In our ongoing Meet the Maker series we get to know artist and printmaker Ian McDonald and learn what inspires his bold and minimalist work.
HOW DID YOU FIRST GET INTO PRINTMAKING?
I have always liked black-and- white graphic art, and originally wanted to be a cartoonist (my first comic strip was produced when I was four years old). After a 20-plus- year diversion into architecture, I decided a few years ago to return to my graphic roots.
WHAT INSPIRES YOUR WORK?
Inevitably, architecture (after all those years), but I quickly found that the simple, blocky forms of West Wales buildings suited my style well – perhaps because the need to strip back to basics is less than it is for more elaborate scenes. Having based myself in Solva, I started with north Pembrokeshire views and expanded from there. For Origin, I have produced a set of Carmarthen- and Carmarthenshire-based images, which I hope will appeal to the gallery’s visitors.
As I have applied the approach to subjects drawn from wider travel, I’ve discovered that simple rural buildings just about anywhere provide a suitable subject, if you know where to look. Away from their elaborate temples and shrines, southern India and the highlands of central Vietnam have supplied quirky thatched cottages to rival those of Devon and Somerset – while the more conventional Georgian/Victorian setpieces of a Bath or a Budapest have proved more of an obstacle. And, there’s always the ‘Will it sell?’ dilemma: I find a cluster of buildings in some remote Welsh hamlet or Tamil temple town fascinating – but, will anybody else?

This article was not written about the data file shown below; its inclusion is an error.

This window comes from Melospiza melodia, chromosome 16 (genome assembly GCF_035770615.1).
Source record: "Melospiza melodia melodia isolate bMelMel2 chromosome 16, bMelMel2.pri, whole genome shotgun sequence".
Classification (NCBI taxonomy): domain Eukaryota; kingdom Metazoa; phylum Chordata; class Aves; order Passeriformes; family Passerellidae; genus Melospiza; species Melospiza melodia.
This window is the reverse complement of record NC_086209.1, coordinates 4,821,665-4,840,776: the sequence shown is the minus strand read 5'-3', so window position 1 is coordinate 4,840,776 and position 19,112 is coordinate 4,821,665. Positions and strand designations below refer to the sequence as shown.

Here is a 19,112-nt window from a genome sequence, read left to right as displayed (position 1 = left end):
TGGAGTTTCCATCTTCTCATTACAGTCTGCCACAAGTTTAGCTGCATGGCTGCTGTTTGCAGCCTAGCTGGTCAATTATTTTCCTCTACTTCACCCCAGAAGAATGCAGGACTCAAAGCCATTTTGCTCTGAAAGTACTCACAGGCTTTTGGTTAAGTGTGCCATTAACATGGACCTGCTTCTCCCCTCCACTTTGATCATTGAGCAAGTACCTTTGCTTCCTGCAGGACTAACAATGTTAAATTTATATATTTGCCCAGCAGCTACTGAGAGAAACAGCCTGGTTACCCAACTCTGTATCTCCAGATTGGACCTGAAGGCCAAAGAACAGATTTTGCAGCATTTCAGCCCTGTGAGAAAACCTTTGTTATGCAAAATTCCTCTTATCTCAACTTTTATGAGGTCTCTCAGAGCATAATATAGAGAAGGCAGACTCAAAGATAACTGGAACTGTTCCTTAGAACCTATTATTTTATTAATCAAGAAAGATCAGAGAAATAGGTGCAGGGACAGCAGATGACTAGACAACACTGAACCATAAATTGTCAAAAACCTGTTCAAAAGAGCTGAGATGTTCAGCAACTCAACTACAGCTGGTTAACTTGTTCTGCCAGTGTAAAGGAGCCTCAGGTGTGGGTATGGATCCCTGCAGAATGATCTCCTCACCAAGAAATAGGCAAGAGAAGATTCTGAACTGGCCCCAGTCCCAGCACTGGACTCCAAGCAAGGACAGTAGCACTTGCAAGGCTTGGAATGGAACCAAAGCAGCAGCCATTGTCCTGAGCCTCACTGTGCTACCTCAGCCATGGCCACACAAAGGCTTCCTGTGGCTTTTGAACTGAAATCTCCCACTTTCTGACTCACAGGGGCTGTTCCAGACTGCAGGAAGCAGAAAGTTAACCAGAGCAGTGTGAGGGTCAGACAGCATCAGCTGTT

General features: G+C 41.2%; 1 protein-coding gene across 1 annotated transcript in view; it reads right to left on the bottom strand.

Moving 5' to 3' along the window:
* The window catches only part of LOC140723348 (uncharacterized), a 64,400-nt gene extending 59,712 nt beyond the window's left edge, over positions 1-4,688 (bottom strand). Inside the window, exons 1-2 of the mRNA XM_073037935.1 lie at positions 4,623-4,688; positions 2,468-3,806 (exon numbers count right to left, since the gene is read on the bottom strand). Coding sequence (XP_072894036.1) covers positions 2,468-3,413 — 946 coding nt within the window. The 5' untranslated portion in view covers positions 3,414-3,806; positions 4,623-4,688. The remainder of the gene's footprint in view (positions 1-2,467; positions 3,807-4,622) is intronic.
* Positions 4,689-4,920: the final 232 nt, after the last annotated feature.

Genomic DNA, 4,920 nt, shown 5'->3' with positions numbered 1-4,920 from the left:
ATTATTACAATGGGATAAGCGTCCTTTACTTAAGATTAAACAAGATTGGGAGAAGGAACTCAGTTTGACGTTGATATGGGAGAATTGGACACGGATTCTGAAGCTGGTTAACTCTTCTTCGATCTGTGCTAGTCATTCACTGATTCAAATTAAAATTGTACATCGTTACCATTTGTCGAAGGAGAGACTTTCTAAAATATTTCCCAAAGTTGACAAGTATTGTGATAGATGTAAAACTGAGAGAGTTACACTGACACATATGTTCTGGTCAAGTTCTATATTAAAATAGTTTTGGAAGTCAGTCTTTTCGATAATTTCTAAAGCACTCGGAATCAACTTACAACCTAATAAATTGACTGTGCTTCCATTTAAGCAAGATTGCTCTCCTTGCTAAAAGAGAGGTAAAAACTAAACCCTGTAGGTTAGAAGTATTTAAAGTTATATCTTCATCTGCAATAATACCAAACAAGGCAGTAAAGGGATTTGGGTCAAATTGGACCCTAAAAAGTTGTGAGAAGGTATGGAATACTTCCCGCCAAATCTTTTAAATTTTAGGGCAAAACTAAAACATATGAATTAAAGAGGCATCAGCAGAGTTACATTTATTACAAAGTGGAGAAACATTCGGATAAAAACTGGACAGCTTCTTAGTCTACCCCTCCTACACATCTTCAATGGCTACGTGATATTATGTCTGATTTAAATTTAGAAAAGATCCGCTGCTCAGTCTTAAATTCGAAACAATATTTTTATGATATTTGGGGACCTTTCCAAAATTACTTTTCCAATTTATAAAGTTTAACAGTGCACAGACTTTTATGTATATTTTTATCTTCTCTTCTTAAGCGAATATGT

WHAT DO YOU MOST LIKE ABOUT THE MEDIUM?
Exactly that: that it can be applied to just about any subject provided it can be stripped
down to basic monochrome without losing its essence. The pen-and- ink approach –
harking back to my cartoonist days – allows a looser, more flowing treatment than
painstaking wood- or linocuts would.
HAVE YOU GOT A FAVOURITE PIECE YOU HAVE CREATED, IF SO WHY?
Most of my images form more conventional ‘scenes’, which, typically, reach out to the
edges of the frame. However, I tend to prefer the subjects that I’ve been able to reduce to a standalone image in the middle of the page – almost a ‘stamp’, which I feel flatters this graphic style. So, my image of Pembrokeshire’s Celtic Carew Cross or the buildings of Cork City
clustered around St Anne Shandon’s church are some of my favourites – and I hope that
my new images of the market buildings in Carmarthen and Newcastle Emlyn will join